In this article I will give you some tips on what to look for in a lens…


You can’t use a lens if it’s not compatible with your camera! Always ensure that a lens is compatible with your camera before you even think about buying it!

If you have a Sony camera, simply buying any random Sony lens is not enough, you need to ensure that the mount is correct (A-mount camera can take A-mount lenses only). Also, if you have an SLT camera, double check for compatibility, as there is not a large range of SLT compatible lenses.


Firstly, what is the lens for? If you need it for landscapes, it is worth looking at a wide-angle lens with a narrow minimum aperture (such as f/22 or f/32). The maximum aperture is not critical for a landscape photographers lens, as you will be generally using narrower apertures, but if possible look for a lens with a maximum aperture that is no smaller than f/5.6 or f/6.3.

If the lens is for portraits, you will need a fast lens with a maximum aperture of f/1.4 or f/2.8, and no smaller than 3.5 to ensure that you can achieve delicious, smooth blur. Also, try to aim for a 100mm portrait lens as opposed to a 35 of 50mm one, as these can distort the perspective slightly, which may result in big noses, etc. Lenses with a larger focal length look better, because they compress the perspective, meaning the whole face is more likely to be in focus, and big noses are less of a problem.

If the lens is for wildlife photography, you need to be careful to avoid getting caught out.

Wildlife is usually flighty, so you need a long lens to avoid scaring the animals by getting too close. So, look for a lens with a long focal length. Something like 75-350mm is usually sufficient for snap-happy amateurs, but if you want to do more extreme wildlife photography, a 300-600mm may be more like what you require.

Wildlife is also mostly fast and nimble, so you need a fast shutter speed. To be able to use a fast shutter speed, a large aperture is very helpful. A lens with a maximum aperture of f/7.1 will be much darker than a f/3.5 lens, so one with a large aperture will be much more expensive. Also, technology does not seem to make them any brighter, f/2.8 telephoto lenses are hard to come by, you are much more likely to encounter a f/5.6 or darker lens.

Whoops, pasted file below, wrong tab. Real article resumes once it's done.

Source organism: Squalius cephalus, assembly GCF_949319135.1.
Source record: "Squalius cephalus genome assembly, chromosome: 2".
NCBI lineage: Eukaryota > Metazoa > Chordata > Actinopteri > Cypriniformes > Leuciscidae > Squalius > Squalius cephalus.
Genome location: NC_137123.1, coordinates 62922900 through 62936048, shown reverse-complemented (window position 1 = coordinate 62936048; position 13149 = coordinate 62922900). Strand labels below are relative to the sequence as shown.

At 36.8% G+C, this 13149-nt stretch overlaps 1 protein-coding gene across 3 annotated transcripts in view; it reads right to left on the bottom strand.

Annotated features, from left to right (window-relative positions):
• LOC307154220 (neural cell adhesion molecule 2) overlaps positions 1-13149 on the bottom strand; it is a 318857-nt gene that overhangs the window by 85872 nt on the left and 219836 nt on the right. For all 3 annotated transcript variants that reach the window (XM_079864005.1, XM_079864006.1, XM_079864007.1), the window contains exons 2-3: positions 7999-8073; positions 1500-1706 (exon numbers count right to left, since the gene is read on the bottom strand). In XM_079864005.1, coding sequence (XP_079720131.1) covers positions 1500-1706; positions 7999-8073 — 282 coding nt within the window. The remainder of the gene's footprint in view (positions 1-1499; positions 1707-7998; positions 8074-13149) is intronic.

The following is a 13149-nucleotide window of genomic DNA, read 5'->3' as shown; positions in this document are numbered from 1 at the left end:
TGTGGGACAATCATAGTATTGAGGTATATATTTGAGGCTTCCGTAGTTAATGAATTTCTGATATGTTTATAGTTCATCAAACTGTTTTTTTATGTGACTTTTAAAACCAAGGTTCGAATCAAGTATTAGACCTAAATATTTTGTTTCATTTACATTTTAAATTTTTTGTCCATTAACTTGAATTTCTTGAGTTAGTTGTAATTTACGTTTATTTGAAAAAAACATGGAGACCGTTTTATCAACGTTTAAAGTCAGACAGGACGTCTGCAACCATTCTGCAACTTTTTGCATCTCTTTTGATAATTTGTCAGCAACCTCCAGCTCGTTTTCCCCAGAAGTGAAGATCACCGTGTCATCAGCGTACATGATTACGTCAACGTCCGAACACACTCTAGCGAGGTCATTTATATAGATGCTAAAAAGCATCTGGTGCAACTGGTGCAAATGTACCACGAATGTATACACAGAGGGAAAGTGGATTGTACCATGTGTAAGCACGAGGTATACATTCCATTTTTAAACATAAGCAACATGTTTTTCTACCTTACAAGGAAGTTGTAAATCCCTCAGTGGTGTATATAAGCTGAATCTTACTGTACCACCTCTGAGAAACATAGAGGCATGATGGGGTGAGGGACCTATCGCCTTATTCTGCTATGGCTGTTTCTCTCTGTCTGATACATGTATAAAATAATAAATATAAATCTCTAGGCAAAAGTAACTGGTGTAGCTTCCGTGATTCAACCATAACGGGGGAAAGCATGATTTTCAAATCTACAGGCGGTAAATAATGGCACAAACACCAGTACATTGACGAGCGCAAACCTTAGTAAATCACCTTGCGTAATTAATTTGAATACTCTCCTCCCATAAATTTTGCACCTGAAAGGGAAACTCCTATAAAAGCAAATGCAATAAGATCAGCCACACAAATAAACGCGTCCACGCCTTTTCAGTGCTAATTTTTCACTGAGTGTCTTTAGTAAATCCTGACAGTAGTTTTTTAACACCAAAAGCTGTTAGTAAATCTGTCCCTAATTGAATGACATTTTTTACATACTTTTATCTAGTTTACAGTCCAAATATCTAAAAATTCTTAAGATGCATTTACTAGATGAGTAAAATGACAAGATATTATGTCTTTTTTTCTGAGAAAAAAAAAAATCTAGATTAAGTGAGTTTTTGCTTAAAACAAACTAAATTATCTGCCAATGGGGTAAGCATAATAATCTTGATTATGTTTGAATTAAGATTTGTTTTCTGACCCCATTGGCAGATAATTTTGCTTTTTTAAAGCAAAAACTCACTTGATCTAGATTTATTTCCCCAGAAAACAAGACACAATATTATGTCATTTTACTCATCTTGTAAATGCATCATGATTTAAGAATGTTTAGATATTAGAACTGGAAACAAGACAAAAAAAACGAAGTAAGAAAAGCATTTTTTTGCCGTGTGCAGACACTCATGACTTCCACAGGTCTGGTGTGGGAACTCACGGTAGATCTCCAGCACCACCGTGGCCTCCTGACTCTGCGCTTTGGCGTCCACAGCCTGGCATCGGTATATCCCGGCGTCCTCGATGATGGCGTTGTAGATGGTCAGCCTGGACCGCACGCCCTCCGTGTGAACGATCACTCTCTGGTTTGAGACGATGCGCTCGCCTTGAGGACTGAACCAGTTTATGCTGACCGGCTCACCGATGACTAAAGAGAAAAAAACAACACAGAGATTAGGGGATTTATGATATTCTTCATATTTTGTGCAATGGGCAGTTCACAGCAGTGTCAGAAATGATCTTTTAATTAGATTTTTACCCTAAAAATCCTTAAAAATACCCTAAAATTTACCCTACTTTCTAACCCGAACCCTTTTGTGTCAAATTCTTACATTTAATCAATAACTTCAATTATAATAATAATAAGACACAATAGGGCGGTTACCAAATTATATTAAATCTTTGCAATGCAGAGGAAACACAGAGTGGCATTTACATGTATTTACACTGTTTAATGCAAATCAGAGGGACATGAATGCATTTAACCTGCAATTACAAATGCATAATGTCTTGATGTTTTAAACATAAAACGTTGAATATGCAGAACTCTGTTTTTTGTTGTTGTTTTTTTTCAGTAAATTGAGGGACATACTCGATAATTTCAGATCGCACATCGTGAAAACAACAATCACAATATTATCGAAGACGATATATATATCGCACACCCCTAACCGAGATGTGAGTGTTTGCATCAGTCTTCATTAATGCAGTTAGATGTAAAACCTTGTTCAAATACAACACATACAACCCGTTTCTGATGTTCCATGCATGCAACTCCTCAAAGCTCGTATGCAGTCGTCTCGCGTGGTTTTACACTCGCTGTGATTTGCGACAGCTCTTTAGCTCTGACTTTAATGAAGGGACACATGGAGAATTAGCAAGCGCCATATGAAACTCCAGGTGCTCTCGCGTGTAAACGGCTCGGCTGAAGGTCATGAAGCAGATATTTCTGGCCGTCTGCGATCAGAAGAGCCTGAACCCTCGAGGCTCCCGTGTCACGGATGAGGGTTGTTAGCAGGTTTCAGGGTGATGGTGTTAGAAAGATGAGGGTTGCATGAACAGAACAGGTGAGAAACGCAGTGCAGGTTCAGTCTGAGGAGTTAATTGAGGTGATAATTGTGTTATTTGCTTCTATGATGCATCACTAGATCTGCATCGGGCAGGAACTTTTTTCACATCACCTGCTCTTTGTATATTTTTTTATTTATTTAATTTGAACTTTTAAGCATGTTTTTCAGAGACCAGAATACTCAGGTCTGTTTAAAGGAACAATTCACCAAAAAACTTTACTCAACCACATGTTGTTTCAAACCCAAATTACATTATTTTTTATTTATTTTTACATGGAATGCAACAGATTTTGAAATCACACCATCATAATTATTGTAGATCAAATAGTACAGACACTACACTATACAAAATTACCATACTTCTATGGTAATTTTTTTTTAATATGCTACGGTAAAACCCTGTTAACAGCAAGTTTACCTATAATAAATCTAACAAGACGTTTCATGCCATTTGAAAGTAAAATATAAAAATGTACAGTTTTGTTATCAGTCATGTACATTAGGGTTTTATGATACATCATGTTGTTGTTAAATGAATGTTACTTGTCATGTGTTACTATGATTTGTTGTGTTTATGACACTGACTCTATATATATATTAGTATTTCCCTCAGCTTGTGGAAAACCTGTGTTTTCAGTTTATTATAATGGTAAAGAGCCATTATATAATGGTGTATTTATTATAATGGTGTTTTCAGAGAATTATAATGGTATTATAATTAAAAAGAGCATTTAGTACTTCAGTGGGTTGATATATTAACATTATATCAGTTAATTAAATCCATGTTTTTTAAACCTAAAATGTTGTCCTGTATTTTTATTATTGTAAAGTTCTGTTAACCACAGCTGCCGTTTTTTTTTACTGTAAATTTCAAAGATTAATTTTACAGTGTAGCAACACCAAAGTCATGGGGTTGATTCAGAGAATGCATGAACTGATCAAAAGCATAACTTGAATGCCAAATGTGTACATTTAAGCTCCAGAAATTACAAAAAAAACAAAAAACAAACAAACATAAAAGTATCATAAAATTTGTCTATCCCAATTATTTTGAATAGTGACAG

Also, due to animals speed, good autofocus is also important. Preferably, look for a lens with a ring-type ultrasonic focus motor, as this is fast, and almost silent.

Autofocus Types

The most basic lenses of all have no focus motor, and need to be driven by a screw drive from the camera. If the camera does not have this, autofocus won’t work at all!

The next step us is an electric motor, which allows the lens to autofocus on it’s own. This is very slow, and often has difficulty locking onto the subject. These lenses often do not have a manual focus option, and autofocus is also very noisy – so noisy any wildlife would probably run away! The lens also extends to focus, often as much as 1.5 to 2 inches!

An ultrasonic motor is a slight improvement over this. It operates at a frequency that is not audible to humans (usually 30kHz), however, it still requires gear wheels that make a little noise. It is also no faster than an electric motor.

The best type is a ring-type ultrasonic. These don’t use a motor, instead they use two large rings inside the lenses barrel that drives autofocus quickly, accurately, with virtually no noise, and no lens extension. These lenses also always have a manual focus option.


Manual Focus is a very useful feature for a lens to have – it allows you to override the autofocus suggestions, meaning you can select where you want the lens to focus. For macro photography, this is essential, as without it, you cannot obtain the accurate results you want. It is also very useful for fine art photography, and sports photography, as you can preset manual focus, and when the subject enter the frame, you can take a shot. This helps counter focus inconsistency.

Elements, Blades and Groups???? What The…?

A Lens Element is just a single piece of glass in the lens. A lens has multiple of these, some are ordinary ‘spherical ‘ elements, some are ‘aspherical’, and others are constructed from a special type of glass. In general, more elements, and the use of special glass, or aspherical elements allows for less optical faults.

When two or more elements come in contact with each other – they form a group.

Lens ‘Blades‘ refer to the number of diaphragm blades that form the aperture. The diaphragm size is affected by the f/stop that you use. A lens will have 5 or more blades. If there were only 3, the aperture would be triangular, four would make it square. So, the more the better? No, not necessarily, some lenses have less, than others, but still produce better quality. Between 6 and 11 blades is usually the norm.